Bandoh was speaking in his regular press conference ahead of Tuesday’s Fuji 500km Golden Week fixture, which is set to be the only race on this year’s schedule to be run over a distance longer than the standard 300km.
Every race on last year’s COVID-19-impacted calendar was run to 300km, but in 2018 and ’19 there were long races at Fuji Speedway, one 500km and one 500 miles (805km), as well as a shorter season finale of 250km at Motegi.
Bandoh suggested that, for 2022, a typical 300km race could be extended by 50km, while keeping fuel tanks at their current size, in order to encourage manufacturers to develop more fuel-efficient engines.
“The numbers are not official yet, but for example, a standard 300km race will be increased to about 350km, and a 500km round like this one will be increased to about 560km,” said Bandoh.
“The race distance will be increased, but the number of tyres brought in will be reduced, and the fuel tank capacity of the cars will remain the same as it is now, which will result in more fuel-efficient vehicles and move us towards becoming carbon-neutral.”
A 350km-race would remain easily achievable for GT500 cars to complete with one pitstop, with stints up to 200km in length having become routine in the series in recent years.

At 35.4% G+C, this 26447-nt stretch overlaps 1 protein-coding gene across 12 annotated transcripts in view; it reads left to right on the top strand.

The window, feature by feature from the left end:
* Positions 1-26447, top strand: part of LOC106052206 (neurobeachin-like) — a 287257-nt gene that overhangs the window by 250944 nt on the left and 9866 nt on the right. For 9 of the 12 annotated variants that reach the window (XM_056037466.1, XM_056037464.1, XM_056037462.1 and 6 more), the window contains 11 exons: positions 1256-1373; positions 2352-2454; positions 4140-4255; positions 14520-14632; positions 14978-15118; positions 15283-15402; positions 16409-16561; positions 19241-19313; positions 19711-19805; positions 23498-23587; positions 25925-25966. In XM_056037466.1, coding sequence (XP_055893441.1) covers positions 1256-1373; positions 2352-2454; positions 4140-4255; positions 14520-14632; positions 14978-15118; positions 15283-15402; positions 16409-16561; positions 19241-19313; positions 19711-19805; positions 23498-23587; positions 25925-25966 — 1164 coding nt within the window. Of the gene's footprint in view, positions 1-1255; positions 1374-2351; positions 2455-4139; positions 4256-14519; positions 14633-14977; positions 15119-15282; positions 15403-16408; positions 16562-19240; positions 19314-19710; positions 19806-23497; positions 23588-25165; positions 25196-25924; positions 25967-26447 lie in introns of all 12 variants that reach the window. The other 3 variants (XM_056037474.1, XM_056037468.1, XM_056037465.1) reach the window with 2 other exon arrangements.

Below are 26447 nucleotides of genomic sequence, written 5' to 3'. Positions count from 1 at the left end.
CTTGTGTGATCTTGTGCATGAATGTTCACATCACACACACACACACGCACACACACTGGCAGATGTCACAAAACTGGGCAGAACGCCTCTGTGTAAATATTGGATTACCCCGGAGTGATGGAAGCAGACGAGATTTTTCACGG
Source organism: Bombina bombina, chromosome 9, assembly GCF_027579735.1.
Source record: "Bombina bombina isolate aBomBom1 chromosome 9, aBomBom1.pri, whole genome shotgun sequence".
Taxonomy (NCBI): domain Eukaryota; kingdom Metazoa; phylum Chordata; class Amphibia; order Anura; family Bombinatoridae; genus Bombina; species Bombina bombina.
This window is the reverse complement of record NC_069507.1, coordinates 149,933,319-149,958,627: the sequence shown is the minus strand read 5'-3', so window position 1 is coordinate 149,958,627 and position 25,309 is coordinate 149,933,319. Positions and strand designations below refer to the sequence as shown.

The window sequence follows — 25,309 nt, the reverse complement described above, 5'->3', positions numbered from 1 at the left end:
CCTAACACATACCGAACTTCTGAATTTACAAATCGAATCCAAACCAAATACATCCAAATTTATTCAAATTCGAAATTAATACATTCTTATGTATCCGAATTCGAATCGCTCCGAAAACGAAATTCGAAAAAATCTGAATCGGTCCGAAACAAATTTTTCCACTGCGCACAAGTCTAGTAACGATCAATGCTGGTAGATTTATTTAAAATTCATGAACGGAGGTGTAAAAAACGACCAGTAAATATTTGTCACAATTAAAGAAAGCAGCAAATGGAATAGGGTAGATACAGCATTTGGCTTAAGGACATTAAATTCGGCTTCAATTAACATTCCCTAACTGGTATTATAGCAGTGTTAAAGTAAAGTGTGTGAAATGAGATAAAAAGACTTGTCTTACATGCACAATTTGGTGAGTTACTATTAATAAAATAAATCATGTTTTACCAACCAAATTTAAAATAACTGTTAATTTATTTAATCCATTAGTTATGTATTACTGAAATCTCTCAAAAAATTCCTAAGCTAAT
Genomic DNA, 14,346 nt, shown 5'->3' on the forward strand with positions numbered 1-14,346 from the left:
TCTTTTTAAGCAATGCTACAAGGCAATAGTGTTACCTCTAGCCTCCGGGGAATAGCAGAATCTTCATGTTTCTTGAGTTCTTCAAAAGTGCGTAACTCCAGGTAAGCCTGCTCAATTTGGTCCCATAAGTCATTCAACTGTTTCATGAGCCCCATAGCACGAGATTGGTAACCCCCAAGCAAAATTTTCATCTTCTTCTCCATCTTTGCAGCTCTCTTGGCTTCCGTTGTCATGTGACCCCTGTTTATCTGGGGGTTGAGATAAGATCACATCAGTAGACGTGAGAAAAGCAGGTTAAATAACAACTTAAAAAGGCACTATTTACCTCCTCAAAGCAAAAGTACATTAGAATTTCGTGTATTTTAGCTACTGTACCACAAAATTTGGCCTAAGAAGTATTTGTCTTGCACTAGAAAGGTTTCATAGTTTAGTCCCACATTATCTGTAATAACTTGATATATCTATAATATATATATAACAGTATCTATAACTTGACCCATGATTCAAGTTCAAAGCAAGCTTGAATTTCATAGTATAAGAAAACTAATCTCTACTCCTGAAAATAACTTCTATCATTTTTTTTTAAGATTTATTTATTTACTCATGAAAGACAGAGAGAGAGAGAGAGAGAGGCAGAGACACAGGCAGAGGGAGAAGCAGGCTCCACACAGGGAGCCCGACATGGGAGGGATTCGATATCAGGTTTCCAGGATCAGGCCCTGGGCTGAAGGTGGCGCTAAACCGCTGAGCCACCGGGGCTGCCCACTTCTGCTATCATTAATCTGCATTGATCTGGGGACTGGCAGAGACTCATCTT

Synthetic fuels on the agenda for 2024
Bandoh also spoke in detail about the GTA’s current thinking for the next-generation GT500 rules, due to be introduced in 2024 after the current rules cycle was extended by a year owing to the pandemic.
He said the new ruleset would feature a “strong focus on environmental friendliness and cost reduction”, with a longer-term target of carbon-neutral engines by 2030, but said that synthetic fuels, or ‘e-fuels’, would provide the starting point towards achieving this objective.
While Bandoh was asked specifically for his thoughts on electric powertrains, he pointed out the need to ensure that the GT300 class remains affordable for smaller teams.
“In addition to the GT500 class, in which car manufacturers that develop cars directly participate, there is also the GT300 class, in which many teams purchase cars that are sold on the market, such as the FIA GT3 cars,” Bandoh said. “So for SUPER GT to become carbon neutral, we think it is good to start with ‘e-fuels’ [in 2024].
“Then in 2027, when the next GT500 vehicle regulations are introduced, we will make further significant environmental improvements, and then we will consider how we can have a 100 percent carbon-neutral power unit by 2030.”
Additional reporting by Ryo Harada